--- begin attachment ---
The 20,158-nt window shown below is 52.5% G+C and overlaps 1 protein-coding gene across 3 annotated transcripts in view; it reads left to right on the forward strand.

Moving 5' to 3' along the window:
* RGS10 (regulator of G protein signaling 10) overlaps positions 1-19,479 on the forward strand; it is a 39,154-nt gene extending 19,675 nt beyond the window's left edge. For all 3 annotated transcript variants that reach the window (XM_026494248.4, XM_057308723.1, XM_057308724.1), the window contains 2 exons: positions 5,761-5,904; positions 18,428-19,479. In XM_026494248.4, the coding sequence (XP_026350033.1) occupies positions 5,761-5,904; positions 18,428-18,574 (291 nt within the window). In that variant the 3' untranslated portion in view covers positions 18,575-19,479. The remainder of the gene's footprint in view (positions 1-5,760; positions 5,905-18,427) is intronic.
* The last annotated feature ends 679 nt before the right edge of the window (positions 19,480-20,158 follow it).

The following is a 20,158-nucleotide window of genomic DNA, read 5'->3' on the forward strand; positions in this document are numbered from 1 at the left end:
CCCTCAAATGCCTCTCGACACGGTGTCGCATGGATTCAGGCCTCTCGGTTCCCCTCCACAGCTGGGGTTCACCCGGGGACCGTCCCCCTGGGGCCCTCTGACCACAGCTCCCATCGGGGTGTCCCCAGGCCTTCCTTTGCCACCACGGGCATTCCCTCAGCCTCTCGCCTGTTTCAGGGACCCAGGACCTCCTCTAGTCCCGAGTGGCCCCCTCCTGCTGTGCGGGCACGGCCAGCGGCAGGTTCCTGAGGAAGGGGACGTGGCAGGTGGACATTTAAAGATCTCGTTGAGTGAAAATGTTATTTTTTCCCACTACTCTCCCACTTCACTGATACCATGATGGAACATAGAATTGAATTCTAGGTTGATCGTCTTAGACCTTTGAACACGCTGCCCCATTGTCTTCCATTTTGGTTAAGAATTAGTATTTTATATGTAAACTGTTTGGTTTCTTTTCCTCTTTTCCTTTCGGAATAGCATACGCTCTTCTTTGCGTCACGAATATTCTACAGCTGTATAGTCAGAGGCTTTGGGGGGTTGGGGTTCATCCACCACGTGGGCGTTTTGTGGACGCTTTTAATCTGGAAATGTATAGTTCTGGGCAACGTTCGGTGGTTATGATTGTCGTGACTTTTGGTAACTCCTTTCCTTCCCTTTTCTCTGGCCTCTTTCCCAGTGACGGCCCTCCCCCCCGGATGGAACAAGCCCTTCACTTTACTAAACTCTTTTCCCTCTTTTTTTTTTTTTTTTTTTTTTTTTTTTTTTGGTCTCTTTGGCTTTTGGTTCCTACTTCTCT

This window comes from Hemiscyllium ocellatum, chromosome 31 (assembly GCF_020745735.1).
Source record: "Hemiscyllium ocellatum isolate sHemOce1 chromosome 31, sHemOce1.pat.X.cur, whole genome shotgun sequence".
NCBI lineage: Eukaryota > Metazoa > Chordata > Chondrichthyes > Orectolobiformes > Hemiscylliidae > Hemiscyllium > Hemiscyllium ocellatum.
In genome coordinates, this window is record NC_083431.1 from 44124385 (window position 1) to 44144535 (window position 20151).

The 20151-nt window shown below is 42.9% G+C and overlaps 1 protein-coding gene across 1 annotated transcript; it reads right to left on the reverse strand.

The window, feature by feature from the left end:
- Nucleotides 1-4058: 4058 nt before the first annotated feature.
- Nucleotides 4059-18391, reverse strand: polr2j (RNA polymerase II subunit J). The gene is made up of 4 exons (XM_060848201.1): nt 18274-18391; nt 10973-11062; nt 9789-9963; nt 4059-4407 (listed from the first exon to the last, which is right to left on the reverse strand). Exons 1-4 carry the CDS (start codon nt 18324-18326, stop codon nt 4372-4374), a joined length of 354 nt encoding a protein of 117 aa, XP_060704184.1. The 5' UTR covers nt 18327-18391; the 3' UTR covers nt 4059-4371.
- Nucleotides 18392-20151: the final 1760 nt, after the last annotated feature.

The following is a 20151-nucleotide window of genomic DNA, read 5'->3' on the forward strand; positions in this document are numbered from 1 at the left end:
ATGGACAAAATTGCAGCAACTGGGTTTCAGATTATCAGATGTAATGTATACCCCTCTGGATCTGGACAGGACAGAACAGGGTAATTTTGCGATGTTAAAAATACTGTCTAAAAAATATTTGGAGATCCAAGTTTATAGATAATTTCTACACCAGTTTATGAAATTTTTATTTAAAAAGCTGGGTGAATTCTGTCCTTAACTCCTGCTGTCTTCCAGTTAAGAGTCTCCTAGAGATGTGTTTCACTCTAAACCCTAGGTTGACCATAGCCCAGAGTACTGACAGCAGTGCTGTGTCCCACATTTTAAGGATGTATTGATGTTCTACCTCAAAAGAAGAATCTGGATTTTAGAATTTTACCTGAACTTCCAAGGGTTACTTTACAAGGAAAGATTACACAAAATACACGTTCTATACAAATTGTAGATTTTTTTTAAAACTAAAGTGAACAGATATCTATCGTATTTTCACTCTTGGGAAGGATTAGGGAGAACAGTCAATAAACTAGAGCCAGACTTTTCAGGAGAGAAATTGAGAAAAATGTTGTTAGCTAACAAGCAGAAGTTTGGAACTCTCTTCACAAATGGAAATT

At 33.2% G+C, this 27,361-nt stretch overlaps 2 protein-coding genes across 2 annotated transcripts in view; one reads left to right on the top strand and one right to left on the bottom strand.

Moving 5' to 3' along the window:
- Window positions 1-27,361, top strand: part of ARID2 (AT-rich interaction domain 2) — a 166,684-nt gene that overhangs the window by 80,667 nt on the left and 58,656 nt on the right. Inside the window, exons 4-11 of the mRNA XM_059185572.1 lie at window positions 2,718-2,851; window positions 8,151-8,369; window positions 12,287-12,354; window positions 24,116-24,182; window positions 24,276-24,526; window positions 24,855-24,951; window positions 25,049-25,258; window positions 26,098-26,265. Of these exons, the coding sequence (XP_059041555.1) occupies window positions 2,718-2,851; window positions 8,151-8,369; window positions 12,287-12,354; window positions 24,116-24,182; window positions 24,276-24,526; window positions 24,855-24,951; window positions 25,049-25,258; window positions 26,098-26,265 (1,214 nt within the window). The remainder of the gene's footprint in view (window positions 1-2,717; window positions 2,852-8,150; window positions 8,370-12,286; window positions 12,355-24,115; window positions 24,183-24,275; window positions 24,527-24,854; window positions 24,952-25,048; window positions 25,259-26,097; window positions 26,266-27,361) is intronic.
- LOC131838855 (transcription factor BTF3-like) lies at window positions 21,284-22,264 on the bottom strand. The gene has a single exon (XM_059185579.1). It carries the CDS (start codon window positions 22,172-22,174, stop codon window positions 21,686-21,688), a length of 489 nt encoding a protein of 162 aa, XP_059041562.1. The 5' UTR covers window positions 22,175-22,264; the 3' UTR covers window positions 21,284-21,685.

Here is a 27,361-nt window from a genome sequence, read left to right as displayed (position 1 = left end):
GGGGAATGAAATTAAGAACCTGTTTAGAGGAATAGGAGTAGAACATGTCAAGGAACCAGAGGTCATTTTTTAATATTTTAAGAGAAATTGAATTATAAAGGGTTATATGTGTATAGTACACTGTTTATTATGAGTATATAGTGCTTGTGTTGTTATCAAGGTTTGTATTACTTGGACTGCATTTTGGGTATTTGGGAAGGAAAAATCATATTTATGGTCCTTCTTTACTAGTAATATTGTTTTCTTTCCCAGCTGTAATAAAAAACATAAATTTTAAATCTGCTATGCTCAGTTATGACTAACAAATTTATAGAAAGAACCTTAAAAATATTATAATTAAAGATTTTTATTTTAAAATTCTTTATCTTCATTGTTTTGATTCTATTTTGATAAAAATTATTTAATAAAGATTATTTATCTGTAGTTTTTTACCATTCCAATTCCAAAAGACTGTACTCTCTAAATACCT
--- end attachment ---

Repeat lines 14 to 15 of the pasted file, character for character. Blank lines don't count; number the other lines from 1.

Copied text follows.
- Nucleotides 4059-18391, reverse strand: polr2j (RNA polymerase II subunit J). The gene is made up of 4 exons (XM_060848201.1): nt 18274-18391; nt 10973-11062; nt 9789-9963; nt 4059-4407 (listed from the first exon to the last, which is right to left on the reverse strand). Exons 1-4 carry the CDS (start codon nt 18324-18326, stop codon nt 4372-4374), a joined length of 354 nt encoding a protein of 117 aa, XP_060704184.1. The 5' UTR covers nt 18327-18391; the 3' UTR covers nt 4059-4371.
- Nucleotides 18392-20151: the final 1760 nt, after the last annotated feature.